The government’s case is that Apple acted as the ring-leader, corralling the publishers to sign deals at the same time and obliging them to change their relationship with Amazon by including a Most Favoured Nation that meant publisher prices on the iBookstore had to match prices elsewhere (including on the Kindle). As numerous pieces have now pointed out the publishers involved were unhappy with MFN (as many have been since), but Apple refused to remove it.
This placed publishers in a double bind. Agreeing to the Apple deal and leaving Amazon on wholesale would have put the publishers in the precarious position of allowing Amazon to dictate their e-book prices. There is also a difference between Apple negotiating hard, and the tech firm demanding changes to other retailer contracts. According to Simon & Schuster Inc chief executive Carolyn Reidy Apple did not require the publisher to move Amazon and other accounts to the agency model, there was an “option of not doing that” but that in not doing so they would “make even less money”.
According to Time, this wrinkle, which Judge Cote has now picked up on, may get Apple off the hook. “Apple didn’t force the publishers to demand that Amazon move to a new business model with higher prices for consumers, its lawyers have argued. Rather, the publishers did so out of self-interest, because they had a business incentive to pressure Amazon themselves. It’s a nuanced distinction in an already complex legal case, but one that could determine the outcome of the trial.”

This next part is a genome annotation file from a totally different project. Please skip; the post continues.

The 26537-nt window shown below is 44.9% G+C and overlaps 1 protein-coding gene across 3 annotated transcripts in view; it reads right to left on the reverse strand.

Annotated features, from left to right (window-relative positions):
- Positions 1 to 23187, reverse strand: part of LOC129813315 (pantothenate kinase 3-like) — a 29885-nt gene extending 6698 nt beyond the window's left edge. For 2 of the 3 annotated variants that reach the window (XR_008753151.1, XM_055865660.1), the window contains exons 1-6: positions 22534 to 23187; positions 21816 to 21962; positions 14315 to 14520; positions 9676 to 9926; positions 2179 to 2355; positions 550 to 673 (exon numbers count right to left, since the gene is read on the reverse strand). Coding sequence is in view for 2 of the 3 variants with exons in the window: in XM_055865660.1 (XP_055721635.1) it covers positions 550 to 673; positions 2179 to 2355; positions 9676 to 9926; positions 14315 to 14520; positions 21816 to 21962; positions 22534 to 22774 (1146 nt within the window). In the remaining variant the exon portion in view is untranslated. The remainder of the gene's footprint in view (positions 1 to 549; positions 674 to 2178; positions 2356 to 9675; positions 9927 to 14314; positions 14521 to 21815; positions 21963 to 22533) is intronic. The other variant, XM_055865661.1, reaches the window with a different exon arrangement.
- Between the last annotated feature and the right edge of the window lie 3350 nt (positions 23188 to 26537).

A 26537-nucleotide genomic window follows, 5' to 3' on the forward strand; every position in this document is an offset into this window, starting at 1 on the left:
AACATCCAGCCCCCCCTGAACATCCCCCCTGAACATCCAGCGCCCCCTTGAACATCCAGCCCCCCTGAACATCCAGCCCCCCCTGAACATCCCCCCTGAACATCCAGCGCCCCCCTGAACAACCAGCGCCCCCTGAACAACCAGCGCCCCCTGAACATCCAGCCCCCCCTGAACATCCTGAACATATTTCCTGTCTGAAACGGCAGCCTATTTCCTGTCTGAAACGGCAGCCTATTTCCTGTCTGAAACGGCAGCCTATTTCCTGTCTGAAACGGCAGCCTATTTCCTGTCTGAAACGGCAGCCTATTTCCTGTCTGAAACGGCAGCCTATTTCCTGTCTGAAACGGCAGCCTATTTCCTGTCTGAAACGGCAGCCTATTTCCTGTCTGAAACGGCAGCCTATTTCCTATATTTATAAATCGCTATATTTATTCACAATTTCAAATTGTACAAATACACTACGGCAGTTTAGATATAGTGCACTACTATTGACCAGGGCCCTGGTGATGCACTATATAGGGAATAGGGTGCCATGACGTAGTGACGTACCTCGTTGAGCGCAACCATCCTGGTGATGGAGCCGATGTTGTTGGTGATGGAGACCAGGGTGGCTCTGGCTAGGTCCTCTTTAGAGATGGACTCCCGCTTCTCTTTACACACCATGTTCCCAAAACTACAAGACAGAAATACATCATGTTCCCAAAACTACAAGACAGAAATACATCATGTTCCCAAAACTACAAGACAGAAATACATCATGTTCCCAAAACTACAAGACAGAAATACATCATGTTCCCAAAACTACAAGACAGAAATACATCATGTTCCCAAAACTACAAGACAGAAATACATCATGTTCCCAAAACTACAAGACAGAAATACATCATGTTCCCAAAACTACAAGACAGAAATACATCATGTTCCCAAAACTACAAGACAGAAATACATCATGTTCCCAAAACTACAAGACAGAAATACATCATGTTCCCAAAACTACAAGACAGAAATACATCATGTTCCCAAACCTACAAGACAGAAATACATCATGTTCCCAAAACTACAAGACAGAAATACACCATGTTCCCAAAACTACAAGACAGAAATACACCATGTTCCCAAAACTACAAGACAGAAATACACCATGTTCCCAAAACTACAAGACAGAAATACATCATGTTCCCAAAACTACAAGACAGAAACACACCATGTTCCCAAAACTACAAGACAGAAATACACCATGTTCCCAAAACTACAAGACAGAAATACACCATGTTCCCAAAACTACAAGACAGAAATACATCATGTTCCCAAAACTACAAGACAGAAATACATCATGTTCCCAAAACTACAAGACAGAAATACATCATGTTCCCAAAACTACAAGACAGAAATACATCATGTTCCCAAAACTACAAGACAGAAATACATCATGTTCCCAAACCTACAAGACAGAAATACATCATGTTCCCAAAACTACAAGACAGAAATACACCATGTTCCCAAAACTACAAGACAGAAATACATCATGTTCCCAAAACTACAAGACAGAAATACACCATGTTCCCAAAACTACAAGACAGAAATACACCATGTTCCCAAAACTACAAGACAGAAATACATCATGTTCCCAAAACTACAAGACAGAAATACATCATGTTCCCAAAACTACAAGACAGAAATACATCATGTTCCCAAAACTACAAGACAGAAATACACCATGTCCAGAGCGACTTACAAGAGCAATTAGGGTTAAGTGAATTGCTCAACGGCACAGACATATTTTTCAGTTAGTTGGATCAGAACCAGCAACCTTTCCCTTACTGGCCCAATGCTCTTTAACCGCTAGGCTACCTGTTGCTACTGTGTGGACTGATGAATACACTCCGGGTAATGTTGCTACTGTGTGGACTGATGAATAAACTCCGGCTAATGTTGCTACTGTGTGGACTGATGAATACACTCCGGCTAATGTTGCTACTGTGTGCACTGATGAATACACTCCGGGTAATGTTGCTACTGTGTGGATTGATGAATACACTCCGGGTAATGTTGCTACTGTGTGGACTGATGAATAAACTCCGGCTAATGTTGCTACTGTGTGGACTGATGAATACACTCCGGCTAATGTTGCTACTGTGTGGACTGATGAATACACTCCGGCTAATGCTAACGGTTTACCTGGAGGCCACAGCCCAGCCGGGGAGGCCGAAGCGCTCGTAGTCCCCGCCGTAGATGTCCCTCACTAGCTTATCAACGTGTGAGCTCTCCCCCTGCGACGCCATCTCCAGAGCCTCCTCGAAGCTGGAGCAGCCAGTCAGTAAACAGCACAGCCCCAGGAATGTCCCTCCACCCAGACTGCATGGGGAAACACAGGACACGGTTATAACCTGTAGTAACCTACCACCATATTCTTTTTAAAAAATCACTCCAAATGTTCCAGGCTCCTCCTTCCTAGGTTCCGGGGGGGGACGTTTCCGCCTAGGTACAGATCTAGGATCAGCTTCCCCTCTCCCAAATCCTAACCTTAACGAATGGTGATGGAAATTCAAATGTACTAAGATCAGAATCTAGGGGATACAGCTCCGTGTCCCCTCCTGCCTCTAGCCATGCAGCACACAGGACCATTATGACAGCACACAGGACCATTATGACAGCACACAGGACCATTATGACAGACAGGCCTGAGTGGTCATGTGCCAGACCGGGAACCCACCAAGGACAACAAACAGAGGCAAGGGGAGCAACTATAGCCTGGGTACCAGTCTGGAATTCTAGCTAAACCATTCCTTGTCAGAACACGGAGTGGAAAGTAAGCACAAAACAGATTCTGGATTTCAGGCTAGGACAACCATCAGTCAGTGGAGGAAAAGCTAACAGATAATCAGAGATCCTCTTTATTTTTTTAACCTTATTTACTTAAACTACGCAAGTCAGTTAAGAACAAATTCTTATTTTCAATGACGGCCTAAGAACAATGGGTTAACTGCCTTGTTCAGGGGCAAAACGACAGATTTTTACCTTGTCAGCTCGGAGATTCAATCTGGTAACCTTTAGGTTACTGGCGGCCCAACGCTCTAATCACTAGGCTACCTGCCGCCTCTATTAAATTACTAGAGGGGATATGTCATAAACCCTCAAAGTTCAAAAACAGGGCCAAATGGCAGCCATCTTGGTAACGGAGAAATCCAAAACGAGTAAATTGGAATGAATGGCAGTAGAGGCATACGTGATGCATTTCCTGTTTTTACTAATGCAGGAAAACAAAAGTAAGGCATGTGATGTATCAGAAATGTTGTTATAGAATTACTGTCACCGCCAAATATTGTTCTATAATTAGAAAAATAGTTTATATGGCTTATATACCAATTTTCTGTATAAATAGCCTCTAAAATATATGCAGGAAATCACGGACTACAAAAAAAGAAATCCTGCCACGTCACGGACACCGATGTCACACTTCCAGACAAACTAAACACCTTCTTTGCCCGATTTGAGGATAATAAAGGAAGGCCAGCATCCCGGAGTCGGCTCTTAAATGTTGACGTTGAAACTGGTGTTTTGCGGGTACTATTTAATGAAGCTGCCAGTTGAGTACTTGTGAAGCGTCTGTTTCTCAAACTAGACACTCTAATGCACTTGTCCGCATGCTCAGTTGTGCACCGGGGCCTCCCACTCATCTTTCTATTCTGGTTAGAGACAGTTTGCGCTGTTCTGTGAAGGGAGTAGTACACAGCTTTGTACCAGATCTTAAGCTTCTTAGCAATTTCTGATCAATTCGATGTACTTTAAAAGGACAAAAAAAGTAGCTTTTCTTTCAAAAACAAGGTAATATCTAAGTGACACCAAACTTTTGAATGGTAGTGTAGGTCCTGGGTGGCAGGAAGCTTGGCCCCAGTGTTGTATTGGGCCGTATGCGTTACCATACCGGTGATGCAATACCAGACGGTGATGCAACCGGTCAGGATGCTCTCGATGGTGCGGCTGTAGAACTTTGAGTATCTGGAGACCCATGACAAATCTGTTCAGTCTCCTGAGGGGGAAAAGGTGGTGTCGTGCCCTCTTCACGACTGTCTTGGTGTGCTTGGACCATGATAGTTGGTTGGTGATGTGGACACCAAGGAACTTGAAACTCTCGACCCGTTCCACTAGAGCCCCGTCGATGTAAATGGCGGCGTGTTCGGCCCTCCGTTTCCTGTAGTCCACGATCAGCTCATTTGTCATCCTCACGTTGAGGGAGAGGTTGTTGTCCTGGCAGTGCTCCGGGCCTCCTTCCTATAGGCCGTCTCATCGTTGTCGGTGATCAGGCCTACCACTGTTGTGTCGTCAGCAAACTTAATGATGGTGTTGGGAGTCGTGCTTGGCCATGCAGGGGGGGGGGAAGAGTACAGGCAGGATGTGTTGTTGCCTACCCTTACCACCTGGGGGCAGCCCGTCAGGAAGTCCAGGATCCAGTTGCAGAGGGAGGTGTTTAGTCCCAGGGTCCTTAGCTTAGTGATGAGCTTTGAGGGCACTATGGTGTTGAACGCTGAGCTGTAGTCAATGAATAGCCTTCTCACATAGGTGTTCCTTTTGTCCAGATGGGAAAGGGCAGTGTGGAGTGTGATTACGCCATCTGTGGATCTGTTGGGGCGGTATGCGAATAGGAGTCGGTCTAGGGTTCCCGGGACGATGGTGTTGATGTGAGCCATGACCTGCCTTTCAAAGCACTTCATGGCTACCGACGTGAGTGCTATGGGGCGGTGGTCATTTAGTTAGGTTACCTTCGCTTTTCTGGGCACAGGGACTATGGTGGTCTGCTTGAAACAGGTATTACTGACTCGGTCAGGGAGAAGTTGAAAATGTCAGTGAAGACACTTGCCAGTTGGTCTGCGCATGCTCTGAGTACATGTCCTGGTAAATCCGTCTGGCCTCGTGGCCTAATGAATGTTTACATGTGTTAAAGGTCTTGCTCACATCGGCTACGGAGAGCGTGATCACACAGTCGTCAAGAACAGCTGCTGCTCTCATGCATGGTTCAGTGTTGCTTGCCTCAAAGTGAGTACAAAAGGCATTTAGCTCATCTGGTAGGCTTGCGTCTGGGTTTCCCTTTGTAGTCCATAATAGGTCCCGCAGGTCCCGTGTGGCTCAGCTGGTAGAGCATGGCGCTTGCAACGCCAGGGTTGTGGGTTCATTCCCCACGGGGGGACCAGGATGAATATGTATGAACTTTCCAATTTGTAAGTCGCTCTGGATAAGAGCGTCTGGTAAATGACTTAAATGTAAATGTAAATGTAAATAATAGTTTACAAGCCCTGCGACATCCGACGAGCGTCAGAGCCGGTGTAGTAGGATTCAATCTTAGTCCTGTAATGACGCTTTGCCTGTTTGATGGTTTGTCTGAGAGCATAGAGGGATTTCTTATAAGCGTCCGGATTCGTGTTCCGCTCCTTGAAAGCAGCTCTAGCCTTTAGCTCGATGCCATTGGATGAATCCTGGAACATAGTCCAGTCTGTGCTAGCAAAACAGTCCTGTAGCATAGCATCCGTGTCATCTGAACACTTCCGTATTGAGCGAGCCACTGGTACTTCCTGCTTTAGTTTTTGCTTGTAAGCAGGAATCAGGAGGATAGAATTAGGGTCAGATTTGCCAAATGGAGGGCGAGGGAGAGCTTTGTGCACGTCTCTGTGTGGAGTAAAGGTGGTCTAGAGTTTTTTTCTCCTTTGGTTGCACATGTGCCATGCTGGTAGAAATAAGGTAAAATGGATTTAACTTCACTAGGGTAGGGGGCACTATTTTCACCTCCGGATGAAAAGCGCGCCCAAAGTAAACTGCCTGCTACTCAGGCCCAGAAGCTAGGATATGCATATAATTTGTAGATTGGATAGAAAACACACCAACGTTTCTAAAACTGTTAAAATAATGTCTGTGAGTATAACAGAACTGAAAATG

The overall impression after one week of the three-week long trial is of an industry and its senior executives desperately trying to solve a growing problem (the $9.99 e-book), with Apple offering the best, and only, solution. At one point Reidy even emails herself asking the question “how to get Amazon to change its pricing”. The Apple agency contract meant S&S would “definitely earn less”, but higher e-book prices would give the publisher “room to move”, she concludes.
Apple negotiated brilliantly. It batted away requests for modification, and nudged publishers to sign before the unveiling of the iPad and iBookstore in January 2010. It used Amazon’s strength against it, getting publishers to sign deals with clauses in they would rather have removed, precisely because of the fear that Amazon would otherwise create an unsustainable e-book market.
In his testimony Russell Grandinetti, Amazon’s vice president of Kindle, denies that this was the scenario Amazon was working towards. He calls $9.99 a break-even price, and argues that this price “did not require any kind of reduction in list price from where they were when we started the Kindle business in order to succeed”. He says that Amazon did not use Kindle prices to subsidise the Kindle tech, or vice versa. Yet he also admits that Amazon’s lawyers drafted a letter to the Federal Trade Commission, because it was concerned that publishers were “acting illegally”, and says that like all suppliers it “asked for better terms every year”.
The larger question away from the Manhattan courtroom that won’t be addressed by Judge Cote is whether the deals entered into during this period altered history. And if they did, do we have a better book business as a result. Two questions loom large: would Apple have launched the iPad without the iBookstore as part of its basic kit? And if Apple had, how marginalised would we have felt as an industry? Those who think the big publishers got this wrong, should ask themselves how they could have got it right.